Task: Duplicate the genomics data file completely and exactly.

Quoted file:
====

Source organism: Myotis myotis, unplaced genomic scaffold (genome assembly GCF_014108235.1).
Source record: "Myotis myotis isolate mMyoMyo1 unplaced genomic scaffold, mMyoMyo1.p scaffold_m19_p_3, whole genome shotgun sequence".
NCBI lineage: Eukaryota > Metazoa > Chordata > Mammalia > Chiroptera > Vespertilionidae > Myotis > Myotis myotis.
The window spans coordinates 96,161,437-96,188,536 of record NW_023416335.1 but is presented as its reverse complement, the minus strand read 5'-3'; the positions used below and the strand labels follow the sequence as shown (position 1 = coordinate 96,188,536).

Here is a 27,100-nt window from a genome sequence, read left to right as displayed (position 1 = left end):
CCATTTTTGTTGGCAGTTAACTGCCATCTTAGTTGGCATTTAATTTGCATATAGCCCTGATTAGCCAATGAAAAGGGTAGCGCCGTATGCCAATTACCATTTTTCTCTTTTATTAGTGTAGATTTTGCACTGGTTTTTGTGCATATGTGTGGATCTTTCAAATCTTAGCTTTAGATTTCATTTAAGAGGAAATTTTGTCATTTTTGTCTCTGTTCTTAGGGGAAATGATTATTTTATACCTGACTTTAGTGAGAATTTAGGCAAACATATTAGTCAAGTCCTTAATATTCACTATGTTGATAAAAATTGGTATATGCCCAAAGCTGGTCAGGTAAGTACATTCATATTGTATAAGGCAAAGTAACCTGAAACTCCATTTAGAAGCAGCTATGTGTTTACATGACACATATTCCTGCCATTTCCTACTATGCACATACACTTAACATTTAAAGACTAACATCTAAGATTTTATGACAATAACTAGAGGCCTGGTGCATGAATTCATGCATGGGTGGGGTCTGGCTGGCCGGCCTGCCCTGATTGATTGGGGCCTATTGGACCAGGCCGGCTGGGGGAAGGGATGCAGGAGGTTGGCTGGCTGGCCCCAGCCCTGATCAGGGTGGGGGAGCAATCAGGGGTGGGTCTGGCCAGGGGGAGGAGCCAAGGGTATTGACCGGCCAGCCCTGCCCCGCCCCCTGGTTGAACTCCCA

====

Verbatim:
Source organism: Myotis myotis, unplaced genomic scaffold (genome assembly GCF_014108235.1).
Source record: "Myotis myotis isolate mMyoMyo1 unplaced genomic scaffold, mMyoMyo1.p scaffold_m19_p_3, whole genome shotgun sequence".
NCBI lineage: Eukaryota > Metazoa > Chordata > Mammalia > Chiroptera > Vespertilionidae > Myotis > Myotis myotis.
The window spans coordinates 96,161,437-96,188,536 of record NW_023416335.1 but is presented as its reverse complement, the minus strand read 5'-3'; the positions used below and the strand labels follow the sequence as shown (position 1 = coordinate 96,188,536).

Here is a 27,100-nt window from a genome sequence, read left to right as displayed (position 1 = left end):
CCATTTTTGTTGGCAGTTAACTGCCATCTTAGTTGGCATTTAATTTGCATATAGCCCTGATTAGCCAATGAAAAGGGTAGCGCCGTATGCCAATTACCATTTTTCTCTTTTATTAGTGTAGATTTTGCACTGGTTTTTGTGCATATGTGTGGATCTTTCAAATCTTAGCTTTAGATTTCATTTAAGAGGAAATTTTGTCATTTTTGTCTCTGTTCTTAGGGGAAATGATTATTTTATACCTGACTTTAGTGAGAATTTAGGCAAACATATTAGTCAAGTCCTTAATATTCACTATGTTGATAAAAATTGGTATATGCCCAAAGCTGGTCAGGTAAGTACATTCATATTGTATAAGGCAAAGTAACCTGAAACTCCATTTAGAAGCAGCTATGTGTTTACATGACACATATTCCTGCCATTTCCTACTATGCACATACACTTAACATTTAAAGACTAACATCTAAGATTTTATGACAATAACTAGAGGCCTGGTGCATGAATTCATGCATGGGTGGGGTCTGGCTGGCCGGCCTGCCCTGATTGATTGGGGCCTATTGGACCAGGCCGGCTGGGGGAAGGGATGCAGGAGGTTGGCTGGCTGGCCCCAGCCCTGATCAGGGTGGGGGAGCAATCAGGGGTGGGTCTGGCCAGGGGGAGGAGCCAAGGGTATTGACCGGCCAGCCCTGCCCCGCCCCCTGGTTGAACTCCCA